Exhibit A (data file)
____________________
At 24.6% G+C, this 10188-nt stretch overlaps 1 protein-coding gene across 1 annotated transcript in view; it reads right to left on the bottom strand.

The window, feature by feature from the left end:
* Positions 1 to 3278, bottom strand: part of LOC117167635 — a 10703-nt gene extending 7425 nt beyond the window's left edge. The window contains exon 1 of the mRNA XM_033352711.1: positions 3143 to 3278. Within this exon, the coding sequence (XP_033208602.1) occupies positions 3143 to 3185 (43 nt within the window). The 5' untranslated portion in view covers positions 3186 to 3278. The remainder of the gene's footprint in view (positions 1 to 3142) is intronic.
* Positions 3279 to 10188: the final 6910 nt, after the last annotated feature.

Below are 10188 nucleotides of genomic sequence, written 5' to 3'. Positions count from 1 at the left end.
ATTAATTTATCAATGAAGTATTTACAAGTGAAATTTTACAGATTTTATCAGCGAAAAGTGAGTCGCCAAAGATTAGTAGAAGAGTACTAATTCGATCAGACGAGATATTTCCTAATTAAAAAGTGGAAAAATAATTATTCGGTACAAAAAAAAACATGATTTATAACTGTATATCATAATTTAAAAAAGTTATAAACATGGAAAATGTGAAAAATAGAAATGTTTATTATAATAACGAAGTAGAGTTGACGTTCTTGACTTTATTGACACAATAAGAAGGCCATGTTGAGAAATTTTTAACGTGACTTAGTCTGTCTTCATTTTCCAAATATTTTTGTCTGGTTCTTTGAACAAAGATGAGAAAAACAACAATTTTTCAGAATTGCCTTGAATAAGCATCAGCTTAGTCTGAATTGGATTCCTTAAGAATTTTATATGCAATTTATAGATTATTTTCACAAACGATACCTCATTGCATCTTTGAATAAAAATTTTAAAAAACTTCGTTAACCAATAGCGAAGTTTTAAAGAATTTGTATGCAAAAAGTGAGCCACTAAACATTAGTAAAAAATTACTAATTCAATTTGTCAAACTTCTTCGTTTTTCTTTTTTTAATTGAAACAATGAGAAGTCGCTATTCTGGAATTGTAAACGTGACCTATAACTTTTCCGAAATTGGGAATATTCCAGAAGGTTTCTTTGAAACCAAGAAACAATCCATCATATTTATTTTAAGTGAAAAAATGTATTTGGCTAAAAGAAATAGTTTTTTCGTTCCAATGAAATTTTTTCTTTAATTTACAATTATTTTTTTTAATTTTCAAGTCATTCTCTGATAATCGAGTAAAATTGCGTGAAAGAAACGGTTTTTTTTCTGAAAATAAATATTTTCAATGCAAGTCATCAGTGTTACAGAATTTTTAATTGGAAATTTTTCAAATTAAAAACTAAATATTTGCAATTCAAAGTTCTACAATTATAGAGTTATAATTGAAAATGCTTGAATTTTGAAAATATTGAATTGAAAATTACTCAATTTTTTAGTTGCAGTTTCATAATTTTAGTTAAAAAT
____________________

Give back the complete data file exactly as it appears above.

At 24.6% G+C, this 10188-nt stretch overlaps 1 protein-coding gene across 1 annotated transcript in view; it reads right to left on the bottom strand.

The window, feature by feature from the left end:
* Positions 1 to 3278, bottom strand: part of LOC117167635 — a 10703-nt gene extending 7425 nt beyond the window's left edge. The window contains exon 1 of the mRNA XM_033352711.1: positions 3143 to 3278. Within this exon, the coding sequence (XP_033208602.1) occupies positions 3143 to 3185 (43 nt within the window). The 5' untranslated portion in view covers positions 3186 to 3278. The remainder of the gene's footprint in view (positions 1 to 3142) is intronic.
* Positions 3279 to 10188: the final 6910 nt, after the last annotated feature.

Below are 10188 nucleotides of genomic sequence, written 5' to 3'. Positions count from 1 at the left end.
ATTAATTTATCAATGAAGTATTTACAAGTGAAATTTTACAGATTTTATCAGCGAAAAGTGAGTCGCCAAAGATTAGTAGAAGAGTACTAATTCGATCAGACGAGATATTTCCTAATTAAAAAGTGGAAAAATAATTATTCGGTACAAAAAAAAACATGATTTATAACTGTATATCATAATTTAAAAAAGTTATAAACATGGAAAATGTGAAAAATAGAAATGTTTATTATAATAACGAAGTAGAGTTGACGTTCTTGACTTTATTGACACAATAAGAAGGCCATGTTGAGAAATTTTTAACGTGACTTAGTCTGTCTTCATTTTCCAAATATTTTTGTCTGGTTCTTTGAACAAAGATGAGAAAAACAACAATTTTTCAGAATTGCCTTGAATAAGCATCAGCTTAGTCTGAATTGGATTCCTTAAGAATTTTATATGCAATTTATAGATTATTTTCACAAACGATACCTCATTGCATCTTTGAATAAAAATTTTAAAAAACTTCGTTAACCAATAGCGAAGTTTTAAAGAATTTGTATGCAAAAAGTGAGCCACTAAACATTAGTAAAAAATTACTAATTCAATTTGTCAAACTTCTTCGTTTTTCTTTTTTTAATTGAAACAATGAGAAGTCGCTATTCTGGAATTGTAAACGTGACCTATAACTTTTCCGAAATTGGGAATATTCCAGAAGGTTTCTTTGAAACCAAGAAACAATCCATCATATTTATTTTAAGTGAAAAAATGTATTTGGCTAAAAGAAATAGTTTTTTCGTTCCAATGAAATTTTTTCTTTAATTTACAATTATTTTTTTTAATTTTCAAGTCATTCTCTGATAATCGAGTAAAATTGCGTGAAAGAAACGGTTTTTTTTCTGAAAATAAATATTTTCAATGCAAGTCATCAGTGTTACAGAATTTTTAATTGGAAATTTTTCAAATTAAAAACTAAATATTTGCAATTCAAAGTTCTACAATTATAGAGTTATAATTGAAAATGCTTGAATTTTGAAAATATTGAATTGAAAATTACTCAATTTTTTAGTTGCAGTTTCATAATTTTAGTTAAAAAT